3 Ways We Minimize Our Power

I’m sorry to take up your time, but I’m just writing this blog to remind all of us that we are valuable because I think we sometimes tend to forget about ourselves as individuals.

What’s wrong with that sentence? Other than being too wordy?

How about if I write it like this:

Throughout any given day, society sends messages to minimize our power and devalue our voices. Let’s not buy into those messages and perpetuate them. We are over apologizing, and “justing” and “I think-ing” ourselves to the detriment of our self-efficacy!

Which one is more powerful? Obviously the second one. We utter these three phrases over and over, and our brain internalizes the connotations. This might sound a bit dramatic, but I’m passionate about helping people see how these ubiquitous acts minimize our own power. You might be thinking, What the heck is she even talking about? Hang tight, my friends, because it might get preachy in here. I PROMISE, (bold proclamation, but I mean it) though, that you will find value in the details.

I’m sorry

Maybe you don’t do this, but have you ever noticed how many times people (especially women) apologize in a day? This drives me bananas. You might know someone, or do this yourself, who apologizes for alphabetizing something incorrectly at work, dropping a wrapper on the floor in your office, for bringing pretzels instead of Pringles for snacks on a playdate (ok, maybe that is justified), for not looking up movie times fast enough, etc., etc., etc.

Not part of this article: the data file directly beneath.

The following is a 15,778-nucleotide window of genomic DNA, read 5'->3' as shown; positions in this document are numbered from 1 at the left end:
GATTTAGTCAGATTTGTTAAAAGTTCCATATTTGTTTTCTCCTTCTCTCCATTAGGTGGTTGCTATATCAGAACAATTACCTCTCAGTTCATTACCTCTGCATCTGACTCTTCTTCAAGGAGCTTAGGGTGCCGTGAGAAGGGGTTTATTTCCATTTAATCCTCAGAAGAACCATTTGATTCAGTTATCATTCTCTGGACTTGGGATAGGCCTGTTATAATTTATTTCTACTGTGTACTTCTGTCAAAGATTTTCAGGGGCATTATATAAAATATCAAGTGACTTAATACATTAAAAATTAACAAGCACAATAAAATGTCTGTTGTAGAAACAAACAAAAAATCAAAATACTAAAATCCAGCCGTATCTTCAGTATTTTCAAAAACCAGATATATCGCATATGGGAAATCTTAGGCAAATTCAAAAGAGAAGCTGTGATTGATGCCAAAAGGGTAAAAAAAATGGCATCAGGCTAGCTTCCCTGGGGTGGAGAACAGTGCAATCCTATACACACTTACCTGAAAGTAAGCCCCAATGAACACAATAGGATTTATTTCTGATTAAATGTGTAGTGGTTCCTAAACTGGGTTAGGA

Is this starting to resonate? Can you think of people who do this? Or do you do this yourself? Why do we do it? The thing is, we often don’t even realize we are “I’m sorrying” ourselves all over the place. When we say “I’m sorry” about trivial things, we are essentially minimizing ourselves and apologizing for taking up space. I know that sounds heavy but sit in it for a minute. That person that you were thinking of who apologizes 10 times a day – is he or she super confident? Or does the “I’m sorrying” translate into other areas of their life, too?

Sometimes people apologize for something that literally has nothing to do with them. You might say to your friend, “I’ve been swamped at work and am so overwhelmed because there are a million chores at home to do still.” In response, your friend might say, “I’m sorry. I should have asked if you need help with anything.” Or maybe you say to your mom, “The kids are driving me nuts and I only had privacy when I went to the bathroom, and even then, Julia opened the door to see if ‘mommy poop?’” To which your mom might say, “I’m sorry, I should have asked if you needed a sitter.”

What? Those situations had nothing to do with the friend or mom. You might be thinking, What is her deal? They are only being nice. And they are…to a certain extent. Please understand I’m not talking about occasional unnecessary apologies; I’m talking about serial offenders. You might be one of those people. I know this sounds harsh, but it’s important to flush this out to understand how we minimize ourselves in this way.